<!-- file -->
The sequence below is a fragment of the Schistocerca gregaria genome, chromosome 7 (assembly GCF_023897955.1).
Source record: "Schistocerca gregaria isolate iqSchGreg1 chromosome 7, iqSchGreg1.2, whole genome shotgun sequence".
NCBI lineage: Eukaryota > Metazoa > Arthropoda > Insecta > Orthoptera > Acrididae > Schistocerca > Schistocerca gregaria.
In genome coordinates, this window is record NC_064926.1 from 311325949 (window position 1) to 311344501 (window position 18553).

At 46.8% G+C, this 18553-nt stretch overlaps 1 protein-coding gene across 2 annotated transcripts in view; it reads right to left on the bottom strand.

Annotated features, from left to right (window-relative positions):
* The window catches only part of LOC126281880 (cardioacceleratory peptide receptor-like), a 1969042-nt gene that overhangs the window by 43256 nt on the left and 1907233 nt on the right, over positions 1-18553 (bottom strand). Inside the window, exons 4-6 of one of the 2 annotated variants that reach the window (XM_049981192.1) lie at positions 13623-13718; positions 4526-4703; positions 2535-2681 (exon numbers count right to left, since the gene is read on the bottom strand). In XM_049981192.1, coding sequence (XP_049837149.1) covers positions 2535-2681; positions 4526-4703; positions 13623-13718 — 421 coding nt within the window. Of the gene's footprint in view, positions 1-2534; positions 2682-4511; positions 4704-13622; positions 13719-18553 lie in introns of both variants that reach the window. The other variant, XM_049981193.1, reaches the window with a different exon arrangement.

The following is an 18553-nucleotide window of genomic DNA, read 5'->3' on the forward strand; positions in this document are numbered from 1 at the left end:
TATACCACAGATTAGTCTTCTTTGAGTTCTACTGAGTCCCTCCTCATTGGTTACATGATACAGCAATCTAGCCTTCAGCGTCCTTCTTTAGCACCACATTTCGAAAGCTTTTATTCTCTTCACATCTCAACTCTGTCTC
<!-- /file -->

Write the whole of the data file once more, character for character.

The sequence below is a fragment of the Schistocerca gregaria genome, chromosome 7 (assembly GCF_023897955.1).
Source record: "Schistocerca gregaria isolate iqSchGreg1 chromosome 7, iqSchGreg1.2, whole genome shotgun sequence".
NCBI lineage: Eukaryota > Metazoa > Arthropoda > Insecta > Orthoptera > Acrididae > Schistocerca > Schistocerca gregaria.
In genome coordinates, this window is record NC_064926.1 from 311325949 (window position 1) to 311344501 (window position 18553).

At 46.8% G+C, this 18553-nt stretch overlaps 1 protein-coding gene across 2 annotated transcripts in view; it reads right to left on the bottom strand.

Annotated features, from left to right (window-relative positions):
* The window catches only part of LOC126281880 (cardioacceleratory peptide receptor-like), a 1969042-nt gene that overhangs the window by 43256 nt on the left and 1907233 nt on the right, over positions 1-18553 (bottom strand). Inside the window, exons 4-6 of one of the 2 annotated variants that reach the window (XM_049981192.1) lie at positions 13623-13718; positions 4526-4703; positions 2535-2681 (exon numbers count right to left, since the gene is read on the bottom strand). In XM_049981192.1, coding sequence (XP_049837149.1) covers positions 2535-2681; positions 4526-4703; positions 13623-13718 — 421 coding nt within the window. Of the gene's footprint in view, positions 1-2534; positions 2682-4511; positions 4704-13622; positions 13719-18553 lie in introns of both variants that reach the window. The other variant, XM_049981193.1, reaches the window with a different exon arrangement.

The following is an 18553-nucleotide window of genomic DNA, read 5'->3' on the forward strand; positions in this document are numbered from 1 at the left end:
TATACCACAGATTAGTCTTCTTTGAGTTCTACTGAGTCCCTCCTCATTGGTTACATGATACAGCAATCTAGCCTTCAGCGTCCTTCTTTAGCACCACATTTCGAAAGCTTTTATTCTCTTCACATCTCAACTCTGTCTC